Any brand still thinking they’re in the driver’s seat when it comes to controlling customer behavior is completely delusional. Unfortunately, advancements in technology and your competition mean the customer now has the upper hand.

For those of us that have been living and breathing in the world of e-commerce optimization over the past decade, we’d agree that we have been mostly focused on driving visitors to convert as quickly as possible. In many cases, we try to create the real-world equivalent of throwing the customer into the shopping cart and pushing them around the store and through the checkout line as quickly as possible. Nothing to see here, please move along.

But if 58% of purchases don’t happen until at least an hour after the customer first comes to your site, are we missing the bigger picture?

As we reported in the recent Ecommerce Quarterly, only 42% of purchases happen within the first hour of a shopper’s browsing session. And here’s what happens after that:

  • Hours 1–7. An additional 9% of all purchases happen in the six hours immediately following those first 60 minutes
  • Hours 19–25. 16% of all purchases happen roughly one day after a shopper first visited a site.
  • Hours 42–48. 5% of all purchases happen nearly two days after a shopper first visited a site

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So, a customer might be in your online store, carefully researching and evaluating the assortment of products. Instead of helping them find the best option, our tendency is to push them to convert. There is a big difference between a customer with a full cart in the checkout line, credit card in hand—and one that just added an item into their cart.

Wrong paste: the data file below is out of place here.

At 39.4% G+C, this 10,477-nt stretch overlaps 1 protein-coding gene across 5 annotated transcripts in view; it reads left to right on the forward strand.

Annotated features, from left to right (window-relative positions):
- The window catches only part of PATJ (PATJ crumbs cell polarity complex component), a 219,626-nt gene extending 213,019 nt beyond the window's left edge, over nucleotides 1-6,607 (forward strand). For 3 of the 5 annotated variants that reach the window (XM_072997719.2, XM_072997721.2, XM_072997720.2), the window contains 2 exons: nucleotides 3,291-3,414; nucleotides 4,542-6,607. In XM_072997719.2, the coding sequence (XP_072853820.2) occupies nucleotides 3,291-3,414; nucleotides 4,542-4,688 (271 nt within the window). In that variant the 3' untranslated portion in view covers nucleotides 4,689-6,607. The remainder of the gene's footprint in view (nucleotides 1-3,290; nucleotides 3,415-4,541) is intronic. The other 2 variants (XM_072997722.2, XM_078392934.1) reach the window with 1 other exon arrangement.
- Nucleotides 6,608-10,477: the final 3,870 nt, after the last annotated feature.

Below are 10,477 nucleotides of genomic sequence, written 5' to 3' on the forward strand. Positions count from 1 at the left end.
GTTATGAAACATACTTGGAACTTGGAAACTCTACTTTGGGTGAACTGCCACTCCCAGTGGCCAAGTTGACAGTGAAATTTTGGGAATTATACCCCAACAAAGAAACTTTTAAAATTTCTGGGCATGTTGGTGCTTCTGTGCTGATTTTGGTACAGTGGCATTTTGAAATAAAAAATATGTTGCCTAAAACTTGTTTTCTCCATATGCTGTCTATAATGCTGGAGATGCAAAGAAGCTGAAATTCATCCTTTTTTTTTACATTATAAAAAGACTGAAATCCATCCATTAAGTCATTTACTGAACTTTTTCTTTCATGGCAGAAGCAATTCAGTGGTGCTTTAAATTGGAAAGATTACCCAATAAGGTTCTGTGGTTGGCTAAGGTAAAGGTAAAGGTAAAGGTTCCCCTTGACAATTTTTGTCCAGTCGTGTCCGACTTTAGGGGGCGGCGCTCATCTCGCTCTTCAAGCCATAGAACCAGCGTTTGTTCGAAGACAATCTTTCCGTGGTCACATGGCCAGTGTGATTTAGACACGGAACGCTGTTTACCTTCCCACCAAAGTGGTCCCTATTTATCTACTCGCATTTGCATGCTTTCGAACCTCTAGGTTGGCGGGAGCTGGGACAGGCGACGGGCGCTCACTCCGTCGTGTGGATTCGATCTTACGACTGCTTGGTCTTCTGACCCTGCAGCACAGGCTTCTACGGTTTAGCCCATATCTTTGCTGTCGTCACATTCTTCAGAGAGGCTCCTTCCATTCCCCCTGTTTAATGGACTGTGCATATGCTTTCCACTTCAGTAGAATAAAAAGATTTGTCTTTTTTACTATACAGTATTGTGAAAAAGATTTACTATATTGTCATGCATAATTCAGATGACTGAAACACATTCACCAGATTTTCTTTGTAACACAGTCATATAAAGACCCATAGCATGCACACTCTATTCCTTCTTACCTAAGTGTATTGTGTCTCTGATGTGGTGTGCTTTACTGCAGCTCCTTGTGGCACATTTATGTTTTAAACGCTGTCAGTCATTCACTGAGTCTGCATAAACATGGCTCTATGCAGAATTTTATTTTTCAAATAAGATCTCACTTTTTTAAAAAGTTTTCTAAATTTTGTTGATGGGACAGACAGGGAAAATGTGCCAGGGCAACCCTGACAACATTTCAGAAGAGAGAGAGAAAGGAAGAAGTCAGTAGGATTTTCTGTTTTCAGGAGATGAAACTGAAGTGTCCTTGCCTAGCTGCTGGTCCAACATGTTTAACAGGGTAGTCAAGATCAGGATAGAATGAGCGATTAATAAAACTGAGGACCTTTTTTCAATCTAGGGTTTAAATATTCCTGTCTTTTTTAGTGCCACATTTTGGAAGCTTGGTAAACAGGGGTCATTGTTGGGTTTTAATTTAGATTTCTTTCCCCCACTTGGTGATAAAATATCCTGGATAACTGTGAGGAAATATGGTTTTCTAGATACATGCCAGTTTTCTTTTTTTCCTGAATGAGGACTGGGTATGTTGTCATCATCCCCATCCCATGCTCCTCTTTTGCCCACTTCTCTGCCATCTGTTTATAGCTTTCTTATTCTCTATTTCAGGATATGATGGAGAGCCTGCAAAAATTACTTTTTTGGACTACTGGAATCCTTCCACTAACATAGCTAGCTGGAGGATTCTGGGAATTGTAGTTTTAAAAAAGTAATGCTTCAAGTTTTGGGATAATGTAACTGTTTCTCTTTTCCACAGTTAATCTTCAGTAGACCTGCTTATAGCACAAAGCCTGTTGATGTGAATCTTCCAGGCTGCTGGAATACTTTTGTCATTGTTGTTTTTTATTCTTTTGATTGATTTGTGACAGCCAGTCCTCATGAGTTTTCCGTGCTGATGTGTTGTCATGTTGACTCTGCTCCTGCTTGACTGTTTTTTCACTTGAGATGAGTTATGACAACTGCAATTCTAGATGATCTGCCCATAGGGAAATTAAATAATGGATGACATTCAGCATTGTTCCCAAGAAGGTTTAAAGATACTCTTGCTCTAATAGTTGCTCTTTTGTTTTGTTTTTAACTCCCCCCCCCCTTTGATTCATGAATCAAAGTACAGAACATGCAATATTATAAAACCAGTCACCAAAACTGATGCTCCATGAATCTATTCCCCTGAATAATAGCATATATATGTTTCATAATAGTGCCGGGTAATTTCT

Today’s customer demands a higher level of sophistication.

Living in the moment means understanding the journey the customer is on and instead of pushing them along, helping them along the way. We need to become more sophisticated and understand the nuances of the journey. We tend to assume the goal is always to buy. Often it just isn’t. If we can help a non-buyer just as much as a buyer, we’ll be much more likely to succeed.

What I’m not suggesting is you stop all the tried-and-true tactics like driving urgency or reminding a customer of an abandoned cart. For many people, that’s the right message in the moment.

I’m just wondering: How can we aid the person that needs more help or more time to make the right decision? Think about the difference in the journey for someone highly loyal to your brand (and knows exactly what they want), versus someone completely unfamiliar with your brand and trying to find the right product. This might seem like an abstract oversimplification, but looking at the data above it’s clear the one-hour journey probably looks a lot different than the two-day one.

As Scott Plumb, a senior business development manager at Monetate partner Blue Acorn puts it:

“Most retailers know that creating better customer experiences through personalization is the key to generating revenue, but few know how to do it effectively. That’s because it’s not easy. Your customers and first-time visitors aren’t taking a linear, easy-to-follow path to purchase. Instead, they’re using multiple devices for various purposes, from conducting research to consideration to purchase and more. Merging shoppers’ IDs into a single profile will give you insight into their path, no matter how much it zig-zags, so that you can deliver personalized, relevant messages.”

So what do we do about it?

Start by taking a hard look at how you think about your customer journeys. What does your non-buyer journey look like? What can you do to make that experience better? What are the key measures of success, other than conversion? Maybe the way to drive more conversion is to actually stop focusing on it and taking a much more holistic approach. Drive value for your customer in every moment and you’ll be amazed by the impact.